Health Sciences has, for a number of years, funded services that were provided to other faculties by the centre. There are no plans to change this model for Health Sciences or to extend an “opt out” option for services to other activity units. An exercise took place that examined the services in FHS and came to conclusions about which services were deployed. Four categories of service were determined. Central services are universally provided services such as payroll. Deployed services to FHS are services that have been deployed to FHS from the centre and are funded by FHS in response to business requirements, critical mass or unique needs. In the case of deployed services, FHS would be recognized for the services they perform that would have to be performed by central services if FHS did not provide the service. This would include some human resource functions that are performed in FHS. The fee for service category is where all Faculties pay for this enhanced service if they use it. The final category is operational work done at the Faculty level. This is typically work that is done by all Faculties. For instance all Faculties provide some level of computer support but this is support that is an enhancement to what is provided centrally and there are no plans to reimburse Faculties for providing enhanced services to their own employees. During the shadow budget process, the governance of service units may find other deployments that are in effect and make recommendations about changes to drivers but there are no plans to do this prior to formation of that group.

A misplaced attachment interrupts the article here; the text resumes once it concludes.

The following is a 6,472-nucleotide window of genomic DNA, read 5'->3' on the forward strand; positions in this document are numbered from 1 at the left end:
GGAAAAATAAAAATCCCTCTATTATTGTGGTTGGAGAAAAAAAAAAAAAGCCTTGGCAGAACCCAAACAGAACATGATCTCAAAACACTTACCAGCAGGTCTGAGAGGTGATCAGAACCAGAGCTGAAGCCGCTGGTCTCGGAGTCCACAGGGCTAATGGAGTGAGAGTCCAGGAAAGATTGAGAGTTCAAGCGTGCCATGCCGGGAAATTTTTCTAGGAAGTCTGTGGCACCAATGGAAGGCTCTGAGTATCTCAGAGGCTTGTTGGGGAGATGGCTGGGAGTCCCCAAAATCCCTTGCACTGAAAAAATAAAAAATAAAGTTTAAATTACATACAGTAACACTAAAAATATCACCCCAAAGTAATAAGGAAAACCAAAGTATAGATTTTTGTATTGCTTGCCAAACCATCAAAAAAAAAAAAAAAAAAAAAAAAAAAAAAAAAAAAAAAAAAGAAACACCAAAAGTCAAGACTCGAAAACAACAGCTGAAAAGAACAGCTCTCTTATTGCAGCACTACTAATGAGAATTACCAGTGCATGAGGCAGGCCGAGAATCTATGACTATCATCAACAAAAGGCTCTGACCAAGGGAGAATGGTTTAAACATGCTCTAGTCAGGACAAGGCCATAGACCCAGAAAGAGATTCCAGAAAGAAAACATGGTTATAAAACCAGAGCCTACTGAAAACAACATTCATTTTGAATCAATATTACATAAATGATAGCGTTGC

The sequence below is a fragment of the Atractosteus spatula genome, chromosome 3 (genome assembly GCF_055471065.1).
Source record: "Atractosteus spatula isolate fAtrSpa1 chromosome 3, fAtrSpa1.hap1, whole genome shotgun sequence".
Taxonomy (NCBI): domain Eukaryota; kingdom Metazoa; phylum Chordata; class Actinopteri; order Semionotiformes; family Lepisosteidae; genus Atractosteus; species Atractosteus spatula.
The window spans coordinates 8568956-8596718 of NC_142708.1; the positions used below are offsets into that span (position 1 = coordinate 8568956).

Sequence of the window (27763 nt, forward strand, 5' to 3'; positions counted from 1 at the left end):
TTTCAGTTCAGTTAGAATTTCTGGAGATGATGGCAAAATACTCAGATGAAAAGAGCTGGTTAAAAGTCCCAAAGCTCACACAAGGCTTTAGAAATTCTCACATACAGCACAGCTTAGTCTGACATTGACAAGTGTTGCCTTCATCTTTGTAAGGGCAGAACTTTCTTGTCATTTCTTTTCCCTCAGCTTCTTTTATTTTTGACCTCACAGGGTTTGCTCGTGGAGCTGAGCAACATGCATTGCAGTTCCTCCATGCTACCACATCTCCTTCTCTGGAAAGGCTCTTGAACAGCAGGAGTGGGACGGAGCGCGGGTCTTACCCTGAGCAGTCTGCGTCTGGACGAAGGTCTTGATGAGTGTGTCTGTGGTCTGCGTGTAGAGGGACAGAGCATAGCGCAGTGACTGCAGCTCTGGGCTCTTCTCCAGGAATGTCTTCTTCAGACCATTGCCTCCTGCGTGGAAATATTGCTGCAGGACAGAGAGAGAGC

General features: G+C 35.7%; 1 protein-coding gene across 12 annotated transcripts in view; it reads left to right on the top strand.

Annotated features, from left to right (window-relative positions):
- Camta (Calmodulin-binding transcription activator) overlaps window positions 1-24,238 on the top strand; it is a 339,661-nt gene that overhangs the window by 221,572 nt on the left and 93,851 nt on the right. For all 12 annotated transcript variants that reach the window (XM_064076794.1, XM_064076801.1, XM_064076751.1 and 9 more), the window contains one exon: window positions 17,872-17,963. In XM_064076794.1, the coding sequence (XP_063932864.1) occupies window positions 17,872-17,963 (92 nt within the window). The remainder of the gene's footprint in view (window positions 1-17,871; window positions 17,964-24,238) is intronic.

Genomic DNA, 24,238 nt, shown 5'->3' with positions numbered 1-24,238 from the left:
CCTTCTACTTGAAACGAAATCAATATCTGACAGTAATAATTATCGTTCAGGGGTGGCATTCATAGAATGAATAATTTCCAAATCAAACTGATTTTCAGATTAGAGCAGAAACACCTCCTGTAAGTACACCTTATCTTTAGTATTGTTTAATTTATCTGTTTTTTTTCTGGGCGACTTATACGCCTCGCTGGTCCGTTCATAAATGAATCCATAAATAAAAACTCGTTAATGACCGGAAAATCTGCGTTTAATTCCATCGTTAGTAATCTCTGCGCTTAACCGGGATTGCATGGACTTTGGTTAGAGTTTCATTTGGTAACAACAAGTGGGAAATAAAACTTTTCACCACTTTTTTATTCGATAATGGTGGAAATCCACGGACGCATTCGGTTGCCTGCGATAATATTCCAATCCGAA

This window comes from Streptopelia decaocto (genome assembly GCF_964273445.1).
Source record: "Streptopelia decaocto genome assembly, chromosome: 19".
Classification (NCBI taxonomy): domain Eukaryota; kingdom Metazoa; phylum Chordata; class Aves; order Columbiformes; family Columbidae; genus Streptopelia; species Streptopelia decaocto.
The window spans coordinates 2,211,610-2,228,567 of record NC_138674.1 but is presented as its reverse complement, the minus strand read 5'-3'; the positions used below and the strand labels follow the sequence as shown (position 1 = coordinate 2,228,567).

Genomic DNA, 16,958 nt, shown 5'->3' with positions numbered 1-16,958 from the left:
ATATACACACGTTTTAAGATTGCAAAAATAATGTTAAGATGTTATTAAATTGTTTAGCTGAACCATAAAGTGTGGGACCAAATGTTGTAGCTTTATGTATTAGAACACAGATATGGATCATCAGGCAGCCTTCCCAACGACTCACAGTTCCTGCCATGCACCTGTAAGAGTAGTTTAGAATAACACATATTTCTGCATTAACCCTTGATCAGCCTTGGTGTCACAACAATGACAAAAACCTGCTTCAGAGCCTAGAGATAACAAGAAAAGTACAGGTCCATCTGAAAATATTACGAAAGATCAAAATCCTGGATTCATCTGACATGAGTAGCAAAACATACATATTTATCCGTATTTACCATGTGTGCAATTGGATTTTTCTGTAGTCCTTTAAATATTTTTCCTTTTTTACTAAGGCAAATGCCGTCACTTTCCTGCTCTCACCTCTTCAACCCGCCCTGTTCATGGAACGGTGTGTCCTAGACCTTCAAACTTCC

A number of comments raised concerns about the deferred maintenance that is accumulating at the University. Consideration is being given to whether it is possible to include a significant provision for deferred maintenance with the rent calculations. Discussions are also taking place about changing the Bond driver to the same driver as the space driver since all of the bond funding was used for capital projects. The bond interest would be charged to all activity units. It funded specific projects and freed up university funds for other projects so it would be unfair to retroactively try to assign to specific units.


The community provided a substantial number of comments to the BMTFII report. All reflect a desire to change from the current model and support for a new budget model. They also support the need for continued clarity and transparency in moving forward and highlighted the complexity of the move to a new budget model.

The budget model implementation planning committee will continue to work with members of the McMaster community to examine the issues and to bring forward recommendations for resolution as the project begins to approach the halfway mark. Throughout the shadow budget year it is expected that drivers will be examined and further recommendations made to ensure that McMaster’s focus on the priorities and principles within the President’s Forward with Integrity letter is most effectively strengthened by the new budget model